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Career wisdom

(or what I learned from my Dad...)


When I was 19, my Dad was diagnosed with an inoperable brain tumour and given 3 – 6 months to live. It was, or course, a difficult time for my family and he sadly lost his battle almost exactly 6 months later. But not without first imbuing me with some unbelievably valuable career wisdom.

For me (and for him, I believe), there was a silver lining in his diagnosis because we knew that we had a finite amount of time left to spend together. Rather than go travelling that summer as I had planned, I stayed at home and spent a big chunk of most days with him, whether he was in hospital, at home or in the local hospice.

I remember that time with immense happiness as we navigated his illness as a family. We had wheelchair races with a neighbour when he could no longer walk. Both of us failed to master the hoist that could lift him out of bed and, more often than not, would end up on the floor in fits of the giggles.

I also spent a lot of time watching test match cricket with him, revising for my university exams whilst he slept and talking about my thoughts and ideas for the future.

Career Visions

One day, I went to visit him in the hospital where he was having radiation treatment. He had the broadsheet newspapers with him and had pulled out all the job sections. They were spread all over his bed when I arrived.

“Sit down, Ali” he said. “I want you to go through all these jobs and tell me which ones you think might make an exciting career for you”.

He wanted to have a peep into my future and envisage what I might possibly be doing after I graduated. I love the fact that he wanted to talk careers rather than try and picture me getting married or having children!

We spent most of the afternoon looking at the different jobs and trying them on for size. Due to his recent experiences, he worked on me for the best part of an hour trying to convince me that a Radiology would be a really interesting and rewarding career.

“I’m studying modern languages, Dad. You’re the scientific one, not me, remember?”

By the end of the afternoon, I had boiled it down to me working in the European Parliament, initially as a translator, later progressing to something much more important obviously.

Dad’s summation at the end of our perusing of jobs was this:

“You’re good with people, Ali. That will always be a useful skill in life and in work.”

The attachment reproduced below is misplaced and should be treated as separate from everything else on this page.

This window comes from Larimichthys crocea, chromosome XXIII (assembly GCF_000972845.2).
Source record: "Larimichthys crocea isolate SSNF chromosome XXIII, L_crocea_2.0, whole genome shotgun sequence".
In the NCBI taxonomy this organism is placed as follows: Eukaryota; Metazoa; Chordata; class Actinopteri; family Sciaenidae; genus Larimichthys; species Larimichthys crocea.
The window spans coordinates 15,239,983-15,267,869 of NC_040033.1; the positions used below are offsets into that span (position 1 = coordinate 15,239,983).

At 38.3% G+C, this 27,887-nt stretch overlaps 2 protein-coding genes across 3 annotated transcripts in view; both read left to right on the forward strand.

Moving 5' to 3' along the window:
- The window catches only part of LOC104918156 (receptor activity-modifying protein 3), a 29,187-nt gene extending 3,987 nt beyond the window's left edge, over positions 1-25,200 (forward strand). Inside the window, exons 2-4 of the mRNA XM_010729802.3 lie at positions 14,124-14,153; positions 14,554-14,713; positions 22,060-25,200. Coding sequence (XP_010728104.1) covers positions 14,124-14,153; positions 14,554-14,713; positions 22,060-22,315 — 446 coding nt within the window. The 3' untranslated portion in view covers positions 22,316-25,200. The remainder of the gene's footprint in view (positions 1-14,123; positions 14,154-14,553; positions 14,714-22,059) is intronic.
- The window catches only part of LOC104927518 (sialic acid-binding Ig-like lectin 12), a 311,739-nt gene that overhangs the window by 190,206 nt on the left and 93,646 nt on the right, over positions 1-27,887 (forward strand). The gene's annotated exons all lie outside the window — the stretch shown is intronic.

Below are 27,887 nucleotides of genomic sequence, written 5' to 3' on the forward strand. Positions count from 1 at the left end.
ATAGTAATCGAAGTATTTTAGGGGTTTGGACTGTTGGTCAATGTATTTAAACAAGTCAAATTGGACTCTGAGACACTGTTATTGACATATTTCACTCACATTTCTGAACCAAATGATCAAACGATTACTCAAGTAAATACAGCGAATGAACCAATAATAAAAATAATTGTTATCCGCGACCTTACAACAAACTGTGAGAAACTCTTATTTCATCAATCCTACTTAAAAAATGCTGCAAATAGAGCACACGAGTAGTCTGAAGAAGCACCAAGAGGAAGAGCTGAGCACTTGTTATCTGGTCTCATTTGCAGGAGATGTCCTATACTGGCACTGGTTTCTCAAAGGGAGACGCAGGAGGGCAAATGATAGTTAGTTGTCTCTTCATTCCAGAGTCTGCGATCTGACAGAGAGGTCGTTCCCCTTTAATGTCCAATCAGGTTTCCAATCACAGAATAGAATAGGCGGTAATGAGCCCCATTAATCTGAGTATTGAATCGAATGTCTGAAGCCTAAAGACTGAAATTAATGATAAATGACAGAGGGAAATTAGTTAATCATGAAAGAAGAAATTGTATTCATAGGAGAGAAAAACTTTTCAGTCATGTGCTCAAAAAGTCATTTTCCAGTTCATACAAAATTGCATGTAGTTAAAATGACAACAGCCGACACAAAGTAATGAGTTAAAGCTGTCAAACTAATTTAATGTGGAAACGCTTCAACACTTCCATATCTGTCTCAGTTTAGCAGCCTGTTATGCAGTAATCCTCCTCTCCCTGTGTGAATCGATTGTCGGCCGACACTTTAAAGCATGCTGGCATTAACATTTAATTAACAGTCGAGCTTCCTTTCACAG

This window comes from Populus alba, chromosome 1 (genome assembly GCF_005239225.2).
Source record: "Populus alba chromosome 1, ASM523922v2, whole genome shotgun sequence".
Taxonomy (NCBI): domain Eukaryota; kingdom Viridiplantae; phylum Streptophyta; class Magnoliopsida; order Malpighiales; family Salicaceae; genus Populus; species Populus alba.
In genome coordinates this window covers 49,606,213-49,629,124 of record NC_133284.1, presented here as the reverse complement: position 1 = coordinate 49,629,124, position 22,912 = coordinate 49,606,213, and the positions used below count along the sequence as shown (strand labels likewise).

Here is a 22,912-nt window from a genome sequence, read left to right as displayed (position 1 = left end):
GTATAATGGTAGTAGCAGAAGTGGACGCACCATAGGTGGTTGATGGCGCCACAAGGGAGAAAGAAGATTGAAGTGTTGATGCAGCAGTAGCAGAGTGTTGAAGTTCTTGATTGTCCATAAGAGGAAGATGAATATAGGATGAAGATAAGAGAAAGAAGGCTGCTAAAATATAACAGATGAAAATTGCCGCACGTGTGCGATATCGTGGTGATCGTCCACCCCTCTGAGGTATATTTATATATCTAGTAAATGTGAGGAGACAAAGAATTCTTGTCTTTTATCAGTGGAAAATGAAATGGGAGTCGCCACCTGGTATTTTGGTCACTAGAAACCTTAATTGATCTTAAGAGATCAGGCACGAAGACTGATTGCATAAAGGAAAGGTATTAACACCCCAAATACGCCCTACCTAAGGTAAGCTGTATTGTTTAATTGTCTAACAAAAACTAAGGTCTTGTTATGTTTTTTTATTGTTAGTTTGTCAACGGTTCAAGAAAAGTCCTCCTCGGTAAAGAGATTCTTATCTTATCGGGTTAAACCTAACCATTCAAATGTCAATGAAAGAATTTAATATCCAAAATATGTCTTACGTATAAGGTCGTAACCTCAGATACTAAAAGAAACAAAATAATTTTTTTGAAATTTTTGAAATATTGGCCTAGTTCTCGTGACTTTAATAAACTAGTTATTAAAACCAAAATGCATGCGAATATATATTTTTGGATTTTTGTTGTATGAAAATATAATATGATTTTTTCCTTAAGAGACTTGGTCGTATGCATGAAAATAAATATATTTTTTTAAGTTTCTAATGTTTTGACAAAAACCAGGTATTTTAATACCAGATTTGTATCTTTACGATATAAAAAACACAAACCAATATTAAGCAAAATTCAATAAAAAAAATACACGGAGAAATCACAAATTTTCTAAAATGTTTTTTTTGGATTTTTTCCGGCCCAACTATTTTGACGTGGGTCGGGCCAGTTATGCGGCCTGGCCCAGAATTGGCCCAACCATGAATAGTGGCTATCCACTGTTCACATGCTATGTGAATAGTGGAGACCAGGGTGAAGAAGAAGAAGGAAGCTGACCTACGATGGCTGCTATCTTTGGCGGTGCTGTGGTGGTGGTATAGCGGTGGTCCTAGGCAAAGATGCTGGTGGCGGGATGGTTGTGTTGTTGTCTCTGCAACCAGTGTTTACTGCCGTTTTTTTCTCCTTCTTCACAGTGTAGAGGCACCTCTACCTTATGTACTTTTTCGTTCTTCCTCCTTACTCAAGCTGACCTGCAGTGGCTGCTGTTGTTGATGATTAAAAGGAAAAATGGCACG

And he was right.

Strengths not Skills

Suffice to say that I never worked at the European Parliament. In fact, I never used my languages at work at all. From a job perspective, my modern languages degree has never proved in the least bit useful.

My approach to looking at my career that afternoon was with the wrong lens. I had spent my secondary and tertiary education being “good at” foreign languages. Thus, surely I would work abroad using these very important skills.

My Dad, however, had the right idea. He could see that my ability to connect with people would be the thing that carried through for me. And it did – into consulting, recruitment and latterly into coaching. Strangely, his suggestion about Radiography was much nearer the mark than mine because what he valued in those professionals was their caring approach to his treatment and wellbeing.

He was pretty smart, my Dad. And he knew me well. I know that he would love what I’m doing with my career mainly because he would see that I am happy and fulfilled. It’s this early support which has given me the confidence and desire to support other people to find career happiness and fulfilment.

What now?

If you have built your career based on skills not strengths or you think that your strengths have changed over time and your career hasn’t quite caught up, why not book a Discovery Call with me and see what changes you could instigate to realign your career based on what truly lights you up?

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